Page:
We tend to think of vinegar mostly for salad dressing, but it actually has a long history as a folk medicine to ease such conditions as headaches and indigestion. Now several studies highlight vinegar's benefit for weight management and blood sugar control. Mark Stengler, NMD, a naturopathic medical doctor and founder and medical director of the Stengler Center for Integrative Medicine in Encinitas, California, tells why this common product is so uncommonly helpful-and how to use it for better health...
Researchers believe that it is the acetic acid in any type of vinegar (apple cider, balsamic, white or red wine) that produces the health effect, interfering with enzymes involved in the digestion of carbohydrates and those that alter glucose metabolism (so that insulin does not spike).
One study found that mice fed a high-fat diet-and given acetic acid-developed up to 10% less body fat than those not given acetic acid. Another study found that having small amounts of vinegar at bedtime seemed to reduce waking blood glucose levels in people. Adding vinegar to a meal slows the glycemic response-the rate at which carbohydrates are absorbed into the bloodstream-by 20%.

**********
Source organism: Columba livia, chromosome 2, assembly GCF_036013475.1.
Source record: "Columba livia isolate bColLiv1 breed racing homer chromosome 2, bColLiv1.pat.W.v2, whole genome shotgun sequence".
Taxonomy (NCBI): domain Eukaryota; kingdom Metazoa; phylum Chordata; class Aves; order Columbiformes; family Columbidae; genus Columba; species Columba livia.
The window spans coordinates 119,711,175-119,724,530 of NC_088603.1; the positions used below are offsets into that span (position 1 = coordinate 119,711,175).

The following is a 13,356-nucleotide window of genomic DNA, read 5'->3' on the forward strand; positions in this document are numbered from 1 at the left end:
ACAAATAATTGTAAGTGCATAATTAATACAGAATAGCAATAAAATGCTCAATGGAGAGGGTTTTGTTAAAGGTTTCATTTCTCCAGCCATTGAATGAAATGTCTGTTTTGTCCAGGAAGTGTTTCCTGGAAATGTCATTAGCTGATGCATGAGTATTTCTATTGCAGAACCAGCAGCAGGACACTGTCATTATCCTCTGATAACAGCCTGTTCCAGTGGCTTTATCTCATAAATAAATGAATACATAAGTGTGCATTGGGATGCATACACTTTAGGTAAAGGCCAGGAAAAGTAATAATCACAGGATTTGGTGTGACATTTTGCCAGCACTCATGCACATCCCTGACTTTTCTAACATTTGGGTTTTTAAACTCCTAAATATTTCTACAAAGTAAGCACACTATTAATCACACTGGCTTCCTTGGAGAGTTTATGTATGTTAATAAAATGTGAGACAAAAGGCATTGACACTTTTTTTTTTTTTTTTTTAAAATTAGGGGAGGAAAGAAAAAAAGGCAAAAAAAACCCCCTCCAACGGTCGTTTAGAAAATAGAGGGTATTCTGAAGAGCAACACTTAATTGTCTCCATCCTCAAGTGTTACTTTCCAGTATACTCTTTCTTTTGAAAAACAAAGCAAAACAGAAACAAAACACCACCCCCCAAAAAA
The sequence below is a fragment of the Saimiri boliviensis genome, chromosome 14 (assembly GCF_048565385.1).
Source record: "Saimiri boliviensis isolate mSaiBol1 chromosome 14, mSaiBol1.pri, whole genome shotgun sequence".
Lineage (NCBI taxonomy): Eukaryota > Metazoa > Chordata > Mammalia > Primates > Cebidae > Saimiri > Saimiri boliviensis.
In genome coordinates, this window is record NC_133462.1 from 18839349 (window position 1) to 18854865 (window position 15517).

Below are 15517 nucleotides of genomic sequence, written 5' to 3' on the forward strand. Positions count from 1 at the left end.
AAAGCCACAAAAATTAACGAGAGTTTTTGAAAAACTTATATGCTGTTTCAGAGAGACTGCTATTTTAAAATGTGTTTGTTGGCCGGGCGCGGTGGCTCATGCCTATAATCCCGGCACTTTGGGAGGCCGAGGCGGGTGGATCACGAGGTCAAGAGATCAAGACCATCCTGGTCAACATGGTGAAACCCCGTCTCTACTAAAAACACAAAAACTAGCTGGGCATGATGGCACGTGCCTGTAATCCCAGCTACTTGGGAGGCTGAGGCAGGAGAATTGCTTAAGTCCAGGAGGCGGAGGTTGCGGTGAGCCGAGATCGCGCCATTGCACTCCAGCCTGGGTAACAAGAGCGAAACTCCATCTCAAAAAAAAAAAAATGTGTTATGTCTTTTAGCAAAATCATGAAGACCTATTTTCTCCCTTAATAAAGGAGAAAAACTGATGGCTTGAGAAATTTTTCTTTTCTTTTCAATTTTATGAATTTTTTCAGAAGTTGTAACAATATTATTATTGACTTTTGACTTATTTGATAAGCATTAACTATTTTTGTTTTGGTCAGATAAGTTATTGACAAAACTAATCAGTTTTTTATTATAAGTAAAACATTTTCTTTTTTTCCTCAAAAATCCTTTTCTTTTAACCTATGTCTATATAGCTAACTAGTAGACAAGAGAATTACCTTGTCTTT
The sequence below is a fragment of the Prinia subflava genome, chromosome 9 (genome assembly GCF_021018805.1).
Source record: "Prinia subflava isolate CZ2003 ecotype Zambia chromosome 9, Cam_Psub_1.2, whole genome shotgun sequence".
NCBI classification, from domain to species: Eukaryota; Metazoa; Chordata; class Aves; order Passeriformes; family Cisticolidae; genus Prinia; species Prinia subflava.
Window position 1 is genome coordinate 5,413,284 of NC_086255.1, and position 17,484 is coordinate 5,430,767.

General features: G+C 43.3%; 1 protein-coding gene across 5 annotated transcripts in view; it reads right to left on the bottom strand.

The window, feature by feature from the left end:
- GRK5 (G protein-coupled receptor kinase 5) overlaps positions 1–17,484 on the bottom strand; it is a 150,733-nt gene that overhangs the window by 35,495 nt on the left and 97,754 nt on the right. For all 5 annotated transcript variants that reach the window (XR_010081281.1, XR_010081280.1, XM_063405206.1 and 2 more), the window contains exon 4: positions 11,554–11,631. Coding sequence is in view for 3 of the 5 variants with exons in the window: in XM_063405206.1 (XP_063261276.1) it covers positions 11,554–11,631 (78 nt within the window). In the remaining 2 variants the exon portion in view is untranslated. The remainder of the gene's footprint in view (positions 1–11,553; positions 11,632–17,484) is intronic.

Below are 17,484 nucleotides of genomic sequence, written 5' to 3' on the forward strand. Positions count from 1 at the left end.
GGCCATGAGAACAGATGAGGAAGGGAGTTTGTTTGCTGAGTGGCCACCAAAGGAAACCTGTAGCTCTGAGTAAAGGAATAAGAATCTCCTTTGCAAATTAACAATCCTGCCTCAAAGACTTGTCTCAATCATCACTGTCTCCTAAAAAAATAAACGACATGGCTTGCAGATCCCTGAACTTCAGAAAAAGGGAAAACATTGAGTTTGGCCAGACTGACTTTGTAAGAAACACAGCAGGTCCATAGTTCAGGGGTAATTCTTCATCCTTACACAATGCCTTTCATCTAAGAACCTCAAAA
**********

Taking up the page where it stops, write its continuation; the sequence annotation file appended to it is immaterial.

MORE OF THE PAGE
Reason: Again, the acetic acid in vinegar seems to slow the emptying of the stomach, which reduces risk for hyperglycemia (high blood sugar), a risk factor for heart disease, and helps people with type 2 diabetes manage their condition.
Ways to add vinegar to meals: Use malt vinegar on thick-cut oven fries... marinate sliced tomatoes and onions in red-wine vinegar before adding the vegetables to a sandwich... mix two parts red wine vinegar with one part olive oil, and use two tablespoons on a green salad... mix a tablespoon or two with soy sauce, olive oil, garlic and herbs for a meat marinade.
For blood sugar balance (for those with diabetes or on diabetes medication) or for weight loss, dilute one to two tablespoons (some people start with teaspoons) in an equal amount of water-and drink it at the beginning of a meal.
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